If your doctors determine that you are in an irreversible coma or persistent vegetative state, and if you don’t want to be kept alive with medical heroics such as life support, you should sign a living will. The U.S. Supreme Court has ruled that a living will is clear and convincing evidence of an individual’s intent to withhold consent for heroic medical treatment, including life support machines. Without a living will, your loved ones will have to make the decision regarding life support. That may lead to a family battle and you not getting what you want.
The two most well known life support/right to die cases are those of Nancy Cruzan and Terri Schiavo. After being injured in a car accident, Nancy Cruzan was kept alive with artificial hydration and nutrition for nearly eight years.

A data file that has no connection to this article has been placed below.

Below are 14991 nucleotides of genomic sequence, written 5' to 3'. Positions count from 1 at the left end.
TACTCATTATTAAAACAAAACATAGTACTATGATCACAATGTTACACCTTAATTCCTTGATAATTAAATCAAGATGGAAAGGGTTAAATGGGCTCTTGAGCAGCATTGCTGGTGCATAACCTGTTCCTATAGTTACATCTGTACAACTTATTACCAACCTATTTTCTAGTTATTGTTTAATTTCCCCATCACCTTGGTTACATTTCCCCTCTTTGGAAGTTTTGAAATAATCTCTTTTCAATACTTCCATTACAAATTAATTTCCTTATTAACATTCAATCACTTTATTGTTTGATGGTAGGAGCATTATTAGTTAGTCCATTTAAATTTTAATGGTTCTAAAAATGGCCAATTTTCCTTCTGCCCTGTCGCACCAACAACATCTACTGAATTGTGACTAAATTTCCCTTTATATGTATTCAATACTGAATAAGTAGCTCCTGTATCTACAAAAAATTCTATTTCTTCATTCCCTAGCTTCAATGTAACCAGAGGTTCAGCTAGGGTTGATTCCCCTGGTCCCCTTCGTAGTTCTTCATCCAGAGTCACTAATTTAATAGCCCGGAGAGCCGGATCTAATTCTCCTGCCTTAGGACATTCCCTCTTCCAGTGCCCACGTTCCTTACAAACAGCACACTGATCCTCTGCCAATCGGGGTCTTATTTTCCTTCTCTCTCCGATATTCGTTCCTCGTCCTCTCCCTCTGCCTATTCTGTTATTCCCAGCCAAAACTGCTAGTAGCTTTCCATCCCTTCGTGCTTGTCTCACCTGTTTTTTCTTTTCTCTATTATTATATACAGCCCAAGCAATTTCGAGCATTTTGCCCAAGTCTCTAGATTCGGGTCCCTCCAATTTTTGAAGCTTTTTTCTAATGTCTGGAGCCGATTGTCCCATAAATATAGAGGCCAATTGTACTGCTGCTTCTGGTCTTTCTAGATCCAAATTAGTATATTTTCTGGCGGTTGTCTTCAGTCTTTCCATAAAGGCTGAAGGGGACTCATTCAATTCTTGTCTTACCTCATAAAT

After the first four years and the realization that Nancy was never going to get better, her parents and husband wanted to have the life support removed, but the state of Missouri disagreed. The case went on for years, and made it all the way to the Supreme Court.
The Court ruled that a living will is clear and convincing evidence of the desire to not be kept alive with life support machines if an individual is in a persistent vegetative state. Nancy didn’t have a living will, therefore, the state, at that time, was permitted to keep her on life support since there was no clear and convincing evidence presented.
After the Court’s ruling, Nancy’s parents and husband submitted additional evidence which finally constituted “clear and convincing” evidence of her desire, and she was removed from life support. She died 19 days later – 8 years after her car accident.
If you don’t have an up-to-date living will, consult with a qualified estate planning attorney so that you never share the same fate as Nancy Cruzan. Please read part 2 of this article, wherein we discuss Terri Schiavo’s life support/right to die case.
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